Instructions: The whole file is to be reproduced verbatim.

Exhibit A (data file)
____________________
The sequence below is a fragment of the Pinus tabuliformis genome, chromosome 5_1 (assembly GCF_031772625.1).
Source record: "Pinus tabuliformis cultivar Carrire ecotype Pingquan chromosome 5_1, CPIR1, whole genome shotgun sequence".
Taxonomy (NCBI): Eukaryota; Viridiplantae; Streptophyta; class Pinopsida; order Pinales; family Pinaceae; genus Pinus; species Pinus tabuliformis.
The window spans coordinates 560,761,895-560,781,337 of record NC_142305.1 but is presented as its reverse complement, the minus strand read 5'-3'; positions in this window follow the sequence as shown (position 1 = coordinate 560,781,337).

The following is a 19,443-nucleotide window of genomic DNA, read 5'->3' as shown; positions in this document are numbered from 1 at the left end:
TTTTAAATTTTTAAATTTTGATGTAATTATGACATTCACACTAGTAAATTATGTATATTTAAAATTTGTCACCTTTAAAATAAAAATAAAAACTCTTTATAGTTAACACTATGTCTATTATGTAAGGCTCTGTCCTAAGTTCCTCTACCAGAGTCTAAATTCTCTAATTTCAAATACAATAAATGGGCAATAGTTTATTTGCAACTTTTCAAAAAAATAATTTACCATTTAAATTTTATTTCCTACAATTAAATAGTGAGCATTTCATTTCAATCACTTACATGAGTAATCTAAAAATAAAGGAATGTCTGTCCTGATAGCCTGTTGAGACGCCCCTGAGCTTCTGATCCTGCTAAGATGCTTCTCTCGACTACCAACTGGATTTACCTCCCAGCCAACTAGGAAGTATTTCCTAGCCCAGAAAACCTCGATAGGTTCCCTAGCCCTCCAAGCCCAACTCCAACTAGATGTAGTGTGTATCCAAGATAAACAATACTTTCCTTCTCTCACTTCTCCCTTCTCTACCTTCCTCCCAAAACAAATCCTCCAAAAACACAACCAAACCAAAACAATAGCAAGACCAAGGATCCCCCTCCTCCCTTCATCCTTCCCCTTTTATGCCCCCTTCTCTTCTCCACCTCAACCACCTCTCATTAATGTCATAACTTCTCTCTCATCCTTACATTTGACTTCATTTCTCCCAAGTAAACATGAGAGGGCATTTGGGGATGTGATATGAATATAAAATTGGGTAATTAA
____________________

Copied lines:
The sequence below is a fragment of the Pinus tabuliformis genome, chromosome 5_1 (assembly GCF_031772625.1).
Source record: "Pinus tabuliformis cultivar Carrire ecotype Pingquan chromosome 5_1, CPIR1, whole genome shotgun sequence".
Taxonomy (NCBI): Eukaryota; Viridiplantae; Streptophyta; class Pinopsida; order Pinales; family Pinaceae; genus Pinus; species Pinus tabuliformis.
The window spans coordinates 560,761,895-560,781,337 of record NC_142305.1 but is presented as its reverse complement, the minus strand read 5'-3'; positions in this window follow the sequence as shown (position 1 = coordinate 560,781,337).

The following is a 19,443-nucleotide window of genomic DNA, read 5'->3' as shown; positions in this document are numbered from 1 at the left end:
TTTTAAATTTTTAAATTTTGATGTAATTATGACATTCACACTAGTAAATTATGTATATTTAAAATTTGTCACCTTTAAAATAAAAATAAAAACTCTTTATAGTTAACACTATGTCTATTATGTAAGGCTCTGTCCTAAGTTCCTCTACCAGAGTCTAAATTCTCTAATTTCAAATACAATAAATGGGCAATAGTTTATTTGCAACTTTTCAAAAAAATAATTTACCATTTAAATTTTATTTCCTACAATTAAATAGTGAGCATTTCATTTCAATCACTTACATGAGTAATCTAAAAATAAAGGAATGTCTGTCCTGATAGCCTGTTGAGACGCCCCTGAGCTTCTGATCCTGCTAAGATGCTTCTCTCGACTACCAACTGGATTTACCTCCCAGCCAACTAGGAAGTATTTCCTAGCCCAGAAAACCTCGATAGGTTCCCTAGCCCTCCAAGCCCAACTCCAACTAGATGTAGTGTGTATCCAAGATAAACAATACTTTCCTTCTCTCACTTCTCCCTTCTCTACCTTCCTCCCAAAACAAATCCTCCAAAAACACAACCAAACCAAAACAATAGCAAGACCAAGGATCCCCCTCCTCCCTTCATCCTTCCCCTTTTATGCCCCCTTCTCTTCTCCACCTCAACCACCTCTCATTAATGTCATAACTTCTCTCTCATCCTTACATTTGACTTCATTTCTCCCAAGTAAACATGAGAGGGCATTTGGGGATGTGATATGAATATAAAATTGGGTAATTAA